Tuesday, May 20, 2014

A Cautionary Tale Redux

While at a private range on Saturday, James (thanks for the camera work and video editing!) and I shot a mock-up of the Iowa Falls shooting I wrote about a while back. Let me lay out the design of the "experiment".

The Iowa AG's report says that five officers fired a total of 68 rounds in 7-8 seconds. Channel 13 WHO says the subject was struck 17 times, leaving 51 misses. The AG and Channel 13 agree that the shots came from no further than 25 feet. From the video, it appears that the officers were already either on target or at the low ready when the firing began (they did not quick-draw and fire, they were more or less ready to fire when Fitz went for his gun).

Obviously we can't precisely re-enact the event itself because (1) I don't have five armed former operational operator friends who can be in the same place at the same time, and (2) the officers were in a circle and firing past eachother, and I'm not going to do that. But we can work with the averages.

On average, each officer fired 14 rounds, and hit four times from a maximum distance of 25 feet. So, what we did was use an M&P 9 loaded with 15 rounds and shot at an IPSC silhouette at a measured distance of 30 feet. We used a shot timer set to "random" to surprise the shooter, and set it to beep again at six seconds, signaling the end of the event. Any rounds not fired at the second beep would be counted as misses. We wore a 33lb ballistic vest to restrict our movement and just generally make life harder. Then we did rifle PT to exhaust our arms and shoulders, which makes shooting a handgun harder as well as raise our heart rates and simulate the stress of a life-and-death situation (if one can do that...). Additionally, whoever was not acting as the "officer" fired a 5.45x39mm AR15 about four feet to the right of the "officer" to attempt to add confusion and maybe impart some distracting muzzle blast.

Without further stalling, this is me talking unscripted on camera:

To cut through my rambling at the end, what it boils down to is that there really isn't an excuse for missing 75% of the time from across-the-room distances. There was time to set up a perimeter and evacuate neighbors, but no one thought to grab their shotgun or AR. If you're expecting trouble, always take the long gun. ALWAYS. The subject's soft-armor vest would not have taken a hit from a 5.56, and likely not a 12ga slug or full spread of buckshot. I would bet that there were so many misses because officers were trying to shoot around the vest. That is a fairly old SOP that should be revisited as police have new tools at their disposal (such as AR15s). Also, without steel or ceramic plates, all that energy from the bullet goes into the wearer, so 68 hits from a .40 S&W (supposing they didn't compromise the vest, which repeated hits sometimes do) would have laid down a ton of hurt.

As an infantryman in Afghanistan, I had to justify every round fired by my soldiers during the AAR. Big Army wanted to know who fired what in which direction, why that type of weapon was used, and anticipated collateral damage (the correct answer was "none" or you were on the naughty list). If we're going to hold soldiers at war to that standard, I think it's fair to hold peace officers to it as well. Personally, I believe the shooting was justified. However, the tactics and marksmanship were abysmal and every officer who was there needs to re-train on small-unit tactics (i.e. DON'T FORM A CIRCULAR FIRING SQUAD!) and all the departments need to seek some marksmanship training from a reputable source. Also, SOPs for dealing with armored assailants needs to be addressed. I'm glad no officers or innocents were hurt, but this could have ended very differently. Training is essential and I hope the departments involved are seeking it.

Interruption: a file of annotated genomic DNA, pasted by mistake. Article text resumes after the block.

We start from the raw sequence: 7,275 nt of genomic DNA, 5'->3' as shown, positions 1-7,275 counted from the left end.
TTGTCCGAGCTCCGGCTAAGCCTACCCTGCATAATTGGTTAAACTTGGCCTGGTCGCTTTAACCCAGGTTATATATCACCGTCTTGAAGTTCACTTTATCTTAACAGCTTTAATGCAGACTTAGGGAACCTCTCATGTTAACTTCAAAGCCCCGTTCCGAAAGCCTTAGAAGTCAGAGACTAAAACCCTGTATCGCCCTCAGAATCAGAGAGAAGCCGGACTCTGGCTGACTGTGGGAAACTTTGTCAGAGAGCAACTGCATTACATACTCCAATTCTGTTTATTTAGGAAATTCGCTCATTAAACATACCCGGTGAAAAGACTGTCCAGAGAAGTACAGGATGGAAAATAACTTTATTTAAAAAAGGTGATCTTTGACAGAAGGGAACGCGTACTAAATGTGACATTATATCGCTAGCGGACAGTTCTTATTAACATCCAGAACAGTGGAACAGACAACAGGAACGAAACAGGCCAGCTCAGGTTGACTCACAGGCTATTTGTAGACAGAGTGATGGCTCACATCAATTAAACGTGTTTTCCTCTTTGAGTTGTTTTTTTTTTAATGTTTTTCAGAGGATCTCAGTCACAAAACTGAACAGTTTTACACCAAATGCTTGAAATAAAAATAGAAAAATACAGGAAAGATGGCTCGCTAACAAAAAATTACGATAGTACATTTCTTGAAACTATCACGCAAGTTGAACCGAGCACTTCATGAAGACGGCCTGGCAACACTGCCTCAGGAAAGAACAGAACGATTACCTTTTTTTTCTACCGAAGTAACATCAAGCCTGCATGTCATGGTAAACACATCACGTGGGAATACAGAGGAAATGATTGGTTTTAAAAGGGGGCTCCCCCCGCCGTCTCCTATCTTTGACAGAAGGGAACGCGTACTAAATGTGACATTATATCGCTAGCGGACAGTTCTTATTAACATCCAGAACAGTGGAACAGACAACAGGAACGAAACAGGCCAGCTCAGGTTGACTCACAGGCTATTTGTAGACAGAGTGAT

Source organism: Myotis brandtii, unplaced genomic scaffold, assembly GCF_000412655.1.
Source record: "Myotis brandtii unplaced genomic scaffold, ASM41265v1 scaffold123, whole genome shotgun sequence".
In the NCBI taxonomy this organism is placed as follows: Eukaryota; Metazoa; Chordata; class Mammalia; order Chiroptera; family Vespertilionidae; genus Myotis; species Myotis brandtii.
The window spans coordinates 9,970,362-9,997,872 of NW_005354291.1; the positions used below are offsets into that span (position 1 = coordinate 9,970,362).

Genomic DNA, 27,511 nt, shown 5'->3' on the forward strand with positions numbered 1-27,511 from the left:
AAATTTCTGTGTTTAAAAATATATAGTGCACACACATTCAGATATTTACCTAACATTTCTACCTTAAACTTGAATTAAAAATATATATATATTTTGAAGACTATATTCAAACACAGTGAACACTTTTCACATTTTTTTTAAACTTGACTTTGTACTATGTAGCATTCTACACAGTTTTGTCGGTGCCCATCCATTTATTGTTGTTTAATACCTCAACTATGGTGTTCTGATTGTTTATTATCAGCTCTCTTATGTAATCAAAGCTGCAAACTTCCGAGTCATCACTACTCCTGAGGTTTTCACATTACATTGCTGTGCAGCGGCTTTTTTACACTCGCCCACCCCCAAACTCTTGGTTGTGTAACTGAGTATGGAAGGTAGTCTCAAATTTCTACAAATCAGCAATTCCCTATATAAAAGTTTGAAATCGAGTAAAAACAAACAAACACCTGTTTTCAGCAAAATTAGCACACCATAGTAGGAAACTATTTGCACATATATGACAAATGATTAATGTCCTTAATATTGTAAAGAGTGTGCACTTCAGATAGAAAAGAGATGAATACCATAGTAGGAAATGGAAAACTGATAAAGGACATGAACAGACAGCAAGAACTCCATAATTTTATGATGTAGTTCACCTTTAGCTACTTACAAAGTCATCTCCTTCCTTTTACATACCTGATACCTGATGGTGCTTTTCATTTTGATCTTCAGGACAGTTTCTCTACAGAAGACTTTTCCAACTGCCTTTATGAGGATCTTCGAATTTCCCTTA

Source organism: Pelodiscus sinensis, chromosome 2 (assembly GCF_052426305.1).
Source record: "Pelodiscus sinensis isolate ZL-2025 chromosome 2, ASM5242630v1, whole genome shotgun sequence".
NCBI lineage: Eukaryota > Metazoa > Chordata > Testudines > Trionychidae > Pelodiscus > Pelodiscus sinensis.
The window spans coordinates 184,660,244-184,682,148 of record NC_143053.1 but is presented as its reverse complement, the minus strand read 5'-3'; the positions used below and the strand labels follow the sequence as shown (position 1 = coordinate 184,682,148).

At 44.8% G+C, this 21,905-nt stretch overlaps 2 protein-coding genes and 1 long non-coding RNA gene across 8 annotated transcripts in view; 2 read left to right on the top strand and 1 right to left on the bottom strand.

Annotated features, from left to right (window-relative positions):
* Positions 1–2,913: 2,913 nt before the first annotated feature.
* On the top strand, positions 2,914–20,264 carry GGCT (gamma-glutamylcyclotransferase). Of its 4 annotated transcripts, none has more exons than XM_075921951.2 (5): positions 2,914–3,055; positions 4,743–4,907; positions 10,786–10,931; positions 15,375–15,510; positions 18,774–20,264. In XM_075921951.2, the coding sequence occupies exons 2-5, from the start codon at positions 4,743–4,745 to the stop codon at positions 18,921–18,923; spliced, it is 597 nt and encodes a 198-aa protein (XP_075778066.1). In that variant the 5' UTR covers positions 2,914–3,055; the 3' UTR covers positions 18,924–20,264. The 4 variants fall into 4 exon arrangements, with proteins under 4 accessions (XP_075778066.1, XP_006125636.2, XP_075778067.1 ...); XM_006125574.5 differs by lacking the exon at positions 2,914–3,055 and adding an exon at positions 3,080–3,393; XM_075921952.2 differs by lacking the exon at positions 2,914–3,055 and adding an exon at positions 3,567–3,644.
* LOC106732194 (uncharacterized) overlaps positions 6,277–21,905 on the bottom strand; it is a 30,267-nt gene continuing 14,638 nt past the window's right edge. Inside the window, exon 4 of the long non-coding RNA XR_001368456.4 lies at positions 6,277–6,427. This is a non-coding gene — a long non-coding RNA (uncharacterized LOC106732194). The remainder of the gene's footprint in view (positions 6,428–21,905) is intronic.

James said...

Possibly one of the biggest problems is that gun culture and LE culture don't overlap as much as we'd like to think. Folks like us that regularly shoot for recreation - whether it's informal, competition, or at a training course - are probably miles ahead of the curve compared to the officer that shoots his or her gun only for qualification.

The only real marksmanship training I received in the Army was only marginally individualized and comprised only a tiny percentage of my overall training, which was 25 weeks. Compare that to the various LE academies in Iowa (ILEA, DMPD, CRPD, ISP) which range 13-20 weeks.

I never consistently qualified "expert" in the Army until I took up recreational shooting in my civilian life. The same problem that undoubtedly exists in the LE world certainly exists in the Army, where twice a year qualifications are commonly the only live-fire marksmanship events. Shooting for record is not equivalent to live fire marksmanship training.

I now understand that pretty much anyone with 20/20 vision should be able to qualify expert on the Army's marksmanship test, and yet that isn't the case. The reason is that shooting is just one small part of the job, and the Army treats it that way in terms of time and money (ammo) allocated for training. I can only imagine that the exact same situation plagues most LE organizations. The "job" is paperwork and maintaining law and order, just like my "job" in the Army was pushing a broom and turning wrenches. Firing a gun is a rare event, even if it's carried on a daily basis. Only problem is that the consequences of firing a gun poorly can be tragic in both occupations.

Here's a scarier thought: the majority of those hits might have come from ONE officer.

The Flatland Gun Nut said...

I would put a good bit of money down that all the hits came from the two officers who were ten feet away or less.

Police are overdue for upgraded training, unfortunately they'd rather spend that time and money on MRAPS. Article to come.